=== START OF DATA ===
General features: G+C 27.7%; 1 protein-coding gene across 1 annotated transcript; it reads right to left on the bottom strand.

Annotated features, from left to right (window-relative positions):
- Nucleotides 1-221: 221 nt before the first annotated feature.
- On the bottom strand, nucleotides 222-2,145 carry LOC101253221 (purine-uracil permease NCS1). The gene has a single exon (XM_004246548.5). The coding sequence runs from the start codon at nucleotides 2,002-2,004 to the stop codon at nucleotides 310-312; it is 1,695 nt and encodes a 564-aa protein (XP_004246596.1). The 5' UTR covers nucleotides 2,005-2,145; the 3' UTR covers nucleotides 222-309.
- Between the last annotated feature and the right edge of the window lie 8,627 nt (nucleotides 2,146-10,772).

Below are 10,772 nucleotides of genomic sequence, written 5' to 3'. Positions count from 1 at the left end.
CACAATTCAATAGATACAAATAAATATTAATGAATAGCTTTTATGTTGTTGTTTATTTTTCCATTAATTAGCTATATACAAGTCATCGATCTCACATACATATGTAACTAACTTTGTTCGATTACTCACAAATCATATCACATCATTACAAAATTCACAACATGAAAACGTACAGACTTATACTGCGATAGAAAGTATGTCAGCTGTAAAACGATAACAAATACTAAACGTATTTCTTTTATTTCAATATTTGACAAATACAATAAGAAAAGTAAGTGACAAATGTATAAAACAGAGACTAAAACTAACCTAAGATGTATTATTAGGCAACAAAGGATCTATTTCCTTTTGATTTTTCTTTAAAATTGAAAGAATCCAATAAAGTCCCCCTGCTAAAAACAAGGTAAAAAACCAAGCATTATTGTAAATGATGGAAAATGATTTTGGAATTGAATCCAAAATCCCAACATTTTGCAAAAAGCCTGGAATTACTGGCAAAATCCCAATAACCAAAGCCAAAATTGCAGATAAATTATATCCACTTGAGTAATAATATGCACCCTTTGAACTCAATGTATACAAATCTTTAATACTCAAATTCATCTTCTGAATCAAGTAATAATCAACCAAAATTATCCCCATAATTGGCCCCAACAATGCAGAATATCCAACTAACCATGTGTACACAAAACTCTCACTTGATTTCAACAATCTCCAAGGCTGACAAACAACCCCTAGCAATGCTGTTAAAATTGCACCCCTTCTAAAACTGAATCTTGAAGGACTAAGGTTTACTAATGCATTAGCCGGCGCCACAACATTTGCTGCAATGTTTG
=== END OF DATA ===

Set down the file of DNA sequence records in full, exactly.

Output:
General features: G+C 27.7%; 1 protein-coding gene across 1 annotated transcript; it reads right to left on the bottom strand.

Annotated features, from left to right (window-relative positions):
- Nucleotides 1-221: 221 nt before the first annotated feature.
- On the bottom strand, nucleotides 222-2,145 carry LOC101253221 (purine-uracil permease NCS1). The gene has a single exon (XM_004246548.5). The coding sequence runs from the start codon at nucleotides 2,002-2,004 to the stop codon at nucleotides 310-312; it is 1,695 nt and encodes a 564-aa protein (XP_004246596.1). The 5' UTR covers nucleotides 2,005-2,145; the 3' UTR covers nucleotides 222-309.
- Between the last annotated feature and the right edge of the window lie 8,627 nt (nucleotides 2,146-10,772).

Below are 10,772 nucleotides of genomic sequence, written 5' to 3'. Positions count from 1 at the left end.
CACAATTCAATAGATACAAATAAATATTAATGAATAGCTTTTATGTTGTTGTTTATTTTTCCATTAATTAGCTATATACAAGTCATCGATCTCACATACATATGTAACTAACTTTGTTCGATTACTCACAAATCATATCACATCATTACAAAATTCACAACATGAAAACGTACAGACTTATACTGCGATAGAAAGTATGTCAGCTGTAAAACGATAACAAATACTAAACGTATTTCTTTTATTTCAATATTTGACAAATACAATAAGAAAAGTAAGTGACAAATGTATAAAACAGAGACTAAAACTAACCTAAGATGTATTATTAGGCAACAAAGGATCTATTTCCTTTTGATTTTTCTTTAAAATTGAAAGAATCCAATAAAGTCCCCCTGCTAAAAACAAGGTAAAAAACCAAGCATTATTGTAAATGATGGAAAATGATTTTGGAATTGAATCCAAAATCCCAACATTTTGCAAAAAGCCTGGAATTACTGGCAAAATCCCAATAACCAAAGCCAAAATTGCAGATAAATTATATCCACTTGAGTAATAATATGCACCCTTTGAACTCAATGTATACAAATCTTTAATACTCAAATTCATCTTCTGAATCAAGTAATAATCAACCAAAATTATCCCCATAATTGGCCCCAACAATGCAGAATATCCAACTAACCATGTGTACACAAAACTCTCACTTGATTTCAACAATCTCCAAGGCTGACAAACAACCCCTAGCAATGCTGTTAAAATTGCACCCCTTCTAAAACTGAATCTTGAAGGACTAAGGTTTACTAATGCATTAGCCGGCGCCACAACATTTGCTGCAATGTTTG